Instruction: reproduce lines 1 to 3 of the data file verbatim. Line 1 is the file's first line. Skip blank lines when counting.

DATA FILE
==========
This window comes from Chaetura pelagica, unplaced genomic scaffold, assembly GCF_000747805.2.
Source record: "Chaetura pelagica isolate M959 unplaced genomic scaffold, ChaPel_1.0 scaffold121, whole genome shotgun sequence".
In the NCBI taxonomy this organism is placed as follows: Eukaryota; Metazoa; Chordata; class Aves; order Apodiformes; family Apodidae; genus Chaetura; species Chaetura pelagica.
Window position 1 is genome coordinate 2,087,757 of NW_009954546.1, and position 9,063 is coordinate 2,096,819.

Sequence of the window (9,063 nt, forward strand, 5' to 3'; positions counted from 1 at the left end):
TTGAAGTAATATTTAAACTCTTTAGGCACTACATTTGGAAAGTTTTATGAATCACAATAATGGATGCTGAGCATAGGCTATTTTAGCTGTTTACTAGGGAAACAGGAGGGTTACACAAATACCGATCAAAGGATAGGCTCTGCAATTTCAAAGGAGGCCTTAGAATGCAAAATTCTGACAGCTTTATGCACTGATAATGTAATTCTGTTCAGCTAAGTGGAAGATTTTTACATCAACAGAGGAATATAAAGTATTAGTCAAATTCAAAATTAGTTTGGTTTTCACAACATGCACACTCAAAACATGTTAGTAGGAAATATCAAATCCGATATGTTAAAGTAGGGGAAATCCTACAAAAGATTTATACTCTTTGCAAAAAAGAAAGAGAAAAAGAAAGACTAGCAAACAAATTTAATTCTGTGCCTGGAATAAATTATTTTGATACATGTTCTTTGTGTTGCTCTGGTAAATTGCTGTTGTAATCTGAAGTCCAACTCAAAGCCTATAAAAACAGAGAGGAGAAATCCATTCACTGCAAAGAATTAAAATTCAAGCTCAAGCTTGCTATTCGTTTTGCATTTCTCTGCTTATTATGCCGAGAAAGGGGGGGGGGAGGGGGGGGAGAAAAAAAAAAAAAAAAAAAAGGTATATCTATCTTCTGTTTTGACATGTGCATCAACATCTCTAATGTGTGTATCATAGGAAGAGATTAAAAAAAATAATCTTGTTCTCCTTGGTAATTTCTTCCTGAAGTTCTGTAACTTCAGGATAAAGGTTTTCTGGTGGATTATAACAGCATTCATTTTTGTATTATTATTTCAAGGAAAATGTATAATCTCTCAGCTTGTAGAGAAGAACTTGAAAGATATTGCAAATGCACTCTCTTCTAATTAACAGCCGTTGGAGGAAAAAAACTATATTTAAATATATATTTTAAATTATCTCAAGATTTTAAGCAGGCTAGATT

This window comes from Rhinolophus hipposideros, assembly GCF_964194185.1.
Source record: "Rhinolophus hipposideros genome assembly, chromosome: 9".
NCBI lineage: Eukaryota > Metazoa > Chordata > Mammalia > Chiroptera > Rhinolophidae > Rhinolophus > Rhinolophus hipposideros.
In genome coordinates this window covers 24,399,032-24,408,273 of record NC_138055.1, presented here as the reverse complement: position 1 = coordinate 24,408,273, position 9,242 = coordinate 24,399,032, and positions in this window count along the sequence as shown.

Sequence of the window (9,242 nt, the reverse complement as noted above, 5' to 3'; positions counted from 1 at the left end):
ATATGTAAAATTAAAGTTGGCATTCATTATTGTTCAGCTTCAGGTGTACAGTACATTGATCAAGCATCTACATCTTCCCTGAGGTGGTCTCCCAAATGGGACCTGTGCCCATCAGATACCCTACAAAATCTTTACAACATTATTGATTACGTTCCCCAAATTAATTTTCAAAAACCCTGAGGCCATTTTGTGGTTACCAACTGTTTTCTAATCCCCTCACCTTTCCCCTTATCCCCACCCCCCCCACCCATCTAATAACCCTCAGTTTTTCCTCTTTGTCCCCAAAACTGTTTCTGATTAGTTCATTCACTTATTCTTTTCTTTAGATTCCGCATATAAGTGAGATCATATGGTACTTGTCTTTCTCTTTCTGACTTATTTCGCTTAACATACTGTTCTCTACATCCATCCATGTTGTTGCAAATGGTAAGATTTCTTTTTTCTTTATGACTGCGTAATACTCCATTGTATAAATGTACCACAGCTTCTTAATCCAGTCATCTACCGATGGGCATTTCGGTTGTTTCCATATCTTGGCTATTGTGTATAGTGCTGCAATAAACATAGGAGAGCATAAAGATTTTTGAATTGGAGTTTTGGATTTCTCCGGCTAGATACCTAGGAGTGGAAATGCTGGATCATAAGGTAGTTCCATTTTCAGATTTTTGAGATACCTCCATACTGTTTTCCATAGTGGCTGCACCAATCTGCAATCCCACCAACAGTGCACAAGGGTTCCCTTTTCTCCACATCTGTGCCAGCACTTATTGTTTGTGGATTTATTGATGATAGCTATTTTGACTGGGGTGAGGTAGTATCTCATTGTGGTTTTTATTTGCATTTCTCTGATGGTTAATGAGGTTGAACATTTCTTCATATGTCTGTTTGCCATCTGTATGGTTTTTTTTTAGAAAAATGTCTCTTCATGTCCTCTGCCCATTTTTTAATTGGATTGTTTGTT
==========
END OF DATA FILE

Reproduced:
This window comes from Chaetura pelagica, unplaced genomic scaffold, assembly GCF_000747805.2.
Source record: "Chaetura pelagica isolate M959 unplaced genomic scaffold, ChaPel_1.0 scaffold121, whole genome shotgun sequence".
In the NCBI taxonomy this organism is placed as follows: Eukaryota; Metazoa; Chordata; class Aves; order Apodiformes; family Apodidae; genus Chaetura; species Chaetura pelagica.